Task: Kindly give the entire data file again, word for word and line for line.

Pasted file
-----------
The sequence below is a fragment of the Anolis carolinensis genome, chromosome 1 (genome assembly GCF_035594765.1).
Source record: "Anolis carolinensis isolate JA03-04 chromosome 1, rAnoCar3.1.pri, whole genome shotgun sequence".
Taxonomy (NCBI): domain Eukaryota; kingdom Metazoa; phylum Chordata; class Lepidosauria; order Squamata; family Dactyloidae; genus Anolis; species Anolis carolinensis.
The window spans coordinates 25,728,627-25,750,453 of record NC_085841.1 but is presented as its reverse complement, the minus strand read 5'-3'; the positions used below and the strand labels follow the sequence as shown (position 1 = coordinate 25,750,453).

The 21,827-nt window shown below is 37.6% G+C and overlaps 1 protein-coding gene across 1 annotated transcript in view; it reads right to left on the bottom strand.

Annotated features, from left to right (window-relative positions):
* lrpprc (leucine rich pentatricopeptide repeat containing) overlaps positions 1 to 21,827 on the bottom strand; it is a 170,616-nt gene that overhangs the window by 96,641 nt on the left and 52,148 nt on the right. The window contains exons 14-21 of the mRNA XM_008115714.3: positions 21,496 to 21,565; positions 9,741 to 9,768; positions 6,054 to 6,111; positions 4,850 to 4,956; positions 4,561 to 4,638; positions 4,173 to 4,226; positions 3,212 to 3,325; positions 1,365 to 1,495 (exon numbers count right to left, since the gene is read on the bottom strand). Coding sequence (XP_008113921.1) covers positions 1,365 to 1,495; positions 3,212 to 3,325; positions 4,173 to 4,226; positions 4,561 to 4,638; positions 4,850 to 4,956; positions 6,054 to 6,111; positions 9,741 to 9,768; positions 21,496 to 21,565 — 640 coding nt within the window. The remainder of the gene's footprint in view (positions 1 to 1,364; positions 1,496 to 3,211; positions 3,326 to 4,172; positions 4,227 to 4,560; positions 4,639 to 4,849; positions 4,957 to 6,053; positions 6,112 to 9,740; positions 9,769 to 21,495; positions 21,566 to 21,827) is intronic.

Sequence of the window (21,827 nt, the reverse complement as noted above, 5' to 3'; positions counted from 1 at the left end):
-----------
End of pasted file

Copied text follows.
The sequence below is a fragment of the Anolis carolinensis genome, chromosome 1 (genome assembly GCF_035594765.1).
Source record: "Anolis carolinensis isolate JA03-04 chromosome 1, rAnoCar3.1.pri, whole genome shotgun sequence".
Taxonomy (NCBI): domain Eukaryota; kingdom Metazoa; phylum Chordata; class Lepidosauria; order Squamata; family Dactyloidae; genus Anolis; species Anolis carolinensis.
The window spans coordinates 25,728,627-25,750,453 of record NC_085841.1 but is presented as its reverse complement, the minus strand read 5'-3'; the positions used below and the strand labels follow the sequence as shown (position 1 = coordinate 25,750,453).

The 21,827-nt window shown below is 37.6% G+C and overlaps 1 protein-coding gene across 1 annotated transcript in view; it reads right to left on the bottom strand.

Annotated features, from left to right (window-relative positions):
* lrpprc (leucine rich pentatricopeptide repeat containing) overlaps positions 1 to 21,827 on the bottom strand; it is a 170,616-nt gene that overhangs the window by 96,641 nt on the left and 52,148 nt on the right. The window contains exons 14-21 of the mRNA XM_008115714.3: positions 21,496 to 21,565; positions 9,741 to 9,768; positions 6,054 to 6,111; positions 4,850 to 4,956; positions 4,561 to 4,638; positions 4,173 to 4,226; positions 3,212 to 3,325; positions 1,365 to 1,495 (exon numbers count right to left, since the gene is read on the bottom strand). Coding sequence (XP_008113921.1) covers positions 1,365 to 1,495; positions 3,212 to 3,325; positions 4,173 to 4,226; positions 4,561 to 4,638; positions 4,850 to 4,956; positions 6,054 to 6,111; positions 9,741 to 9,768; positions 21,496 to 21,565 — 640 coding nt within the window. The remainder of the gene's footprint in view (positions 1 to 1,364; positions 1,496 to 3,211; positions 3,326 to 4,172; positions 4,227 to 4,560; positions 4,639 to 4,849; positions 4,957 to 6,053; positions 6,112 to 9,740; positions 9,769 to 21,495; positions 21,566 to 21,827) is intronic.

Sequence of the window (21,827 nt, the reverse complement as noted above, 5' to 3'; positions counted from 1 at the left end):